Oliver Raud answers us with this interesting article to our three questions. Oli is Strategic Funding Manager at Plymouth College of Art
Can you explain what a Creative Jam is?
A Creative Jam is an event, as well as a process that provides participants the opportunity to bring ideas to life, prototyping products and services that respond to an identifiable challenge/issue/problem, based on a selected theme. In the AYCH project, we have chosen a number of themes that include challenges linked to sustainable development, social innovation, environment and climate change, circular economies, waste, mobility, mental health and (un)employment, among other societal issues of our time. As all partners of the AYCH project share borders, we also share a responsibility to develop new solutions centred on human and natural capital that will benefit us and future generations. The Creative Jam is the place to explore this, take risks and create agency among our young people to be the change that is needed in the world. The ultimate ambition for partners is that the Atlantic Youth Creative Hubs Creative Jams will launch the ambitions and careers of a new generation of socially and environmentally responsible young people seeking to tackle societal issues of the future, placing creativity and design at the heart of place-based development and regeneration, empowering them to pursue careers or educational pathways in the Creative Economy and beyond.
What are the benefits that activities like this can bring for the youth of your city?
The benefits are manifold. Through the Creative Jams, as well as the wider project, we teach Key Enabling Technology (Key Enabling Technologies (KETs) are a group of technologies that have a wide range of product applications such as developing low carbon energy technologies, improving energy and resource efficiency, and creating new medical products. They have huge potential to fuel economic growth and provide jobs) and Social Enterprise skills that expose young people to emerging economic opportunities, jobs and growth. This not only helps young people to learn digital, design and creative skills that are increasingly the driver for innovation it also brings them together, collaborating in teams with colleagues from across the Atlantic area. They can learn from one another and build connections, in a fun, dynamic and energising environment, whilst having fun and making new European friends. With a strong link to employers and industry, both delivering workshops and forming part of the judging panel during the Creative Jams, participants are able to speak to, interact with and learn first-hand from experts and entrepreneurs to build aspirations and break down the hierarchies that often impede young people’s progress – it gives a face to employers and young people can better understand the routes into (self)employment and education. Employers also act as mentors and support the personal and professional development of project participants, nurturing the workforce of the future that will need to be adaptable, collaborative and tech-savvy. For the city, it can build a bottom-up movement of young people that are looking to support the development of their local area and a pipeline of talented people that can actively support the growth of local economies and communities. “This project is not just about Smart Cities, it’s about Smart Citizens”.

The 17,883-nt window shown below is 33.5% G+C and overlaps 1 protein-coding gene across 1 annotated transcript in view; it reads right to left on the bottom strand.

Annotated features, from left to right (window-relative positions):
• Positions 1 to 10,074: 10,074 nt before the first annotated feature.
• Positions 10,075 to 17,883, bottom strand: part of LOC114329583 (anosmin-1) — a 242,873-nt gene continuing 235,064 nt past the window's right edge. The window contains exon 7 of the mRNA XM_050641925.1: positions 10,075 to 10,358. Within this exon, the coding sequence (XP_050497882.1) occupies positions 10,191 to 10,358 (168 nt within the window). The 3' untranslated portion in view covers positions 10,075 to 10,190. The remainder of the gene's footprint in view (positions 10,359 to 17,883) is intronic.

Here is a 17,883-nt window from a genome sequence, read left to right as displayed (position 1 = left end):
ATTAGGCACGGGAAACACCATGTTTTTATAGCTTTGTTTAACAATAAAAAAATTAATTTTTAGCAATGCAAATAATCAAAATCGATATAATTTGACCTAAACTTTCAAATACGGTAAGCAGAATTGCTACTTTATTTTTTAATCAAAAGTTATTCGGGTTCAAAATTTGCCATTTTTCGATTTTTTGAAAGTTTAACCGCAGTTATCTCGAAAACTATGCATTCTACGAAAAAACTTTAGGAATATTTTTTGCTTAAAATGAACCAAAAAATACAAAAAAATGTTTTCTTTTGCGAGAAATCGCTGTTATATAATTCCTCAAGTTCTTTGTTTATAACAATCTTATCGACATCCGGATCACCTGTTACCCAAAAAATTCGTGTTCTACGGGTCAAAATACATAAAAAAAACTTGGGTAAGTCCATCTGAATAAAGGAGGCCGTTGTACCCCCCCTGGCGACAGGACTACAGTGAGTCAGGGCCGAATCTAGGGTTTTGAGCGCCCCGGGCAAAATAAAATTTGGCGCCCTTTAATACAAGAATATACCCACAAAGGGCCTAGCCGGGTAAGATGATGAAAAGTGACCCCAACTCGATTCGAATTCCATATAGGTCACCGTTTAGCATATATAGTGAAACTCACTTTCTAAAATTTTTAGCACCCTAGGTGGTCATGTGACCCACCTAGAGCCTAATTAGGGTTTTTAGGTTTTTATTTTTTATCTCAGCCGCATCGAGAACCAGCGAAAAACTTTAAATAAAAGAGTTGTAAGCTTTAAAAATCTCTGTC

In what way can an event like this influence the education of a young European?
The learning of these skills enables young Europeans to develop and gain a closer insight into Higher Education and Skills, enterprise and what is needed to gain those valuable attributes that can support their careers and lives. However, as technology is increasingly democratised and easy-to-access – 3D printing, IoT, VR etc. all of which are being taught as part of AYCH), so must education be. A major driving force of AYCH is the development of an education programme, that takes the ethos, values and elements of what is delivered among Higher Education but it is brought out of the institutions and delivered in non-formal settings, thus making it no longer the reserve of just fee-paying students. We believe this is the way that the most change can be affected, for the most amount of people and really gives credence to the notion that education is for all and in an knowledge economy, a skilled and creative workforce and citizens is arguably our most important asset. We want to give agency to our young people and empower them to make positive contributions to society, using an educational programme that is inclusive, entrepreneurial and rich in design-thinking theory, creativity, technology and media. We are looking for people to join us, on this journey, so please feel free to get in touch if you feel can contribute to any of these aspects of the Atlantic Youth Creative Hubs project.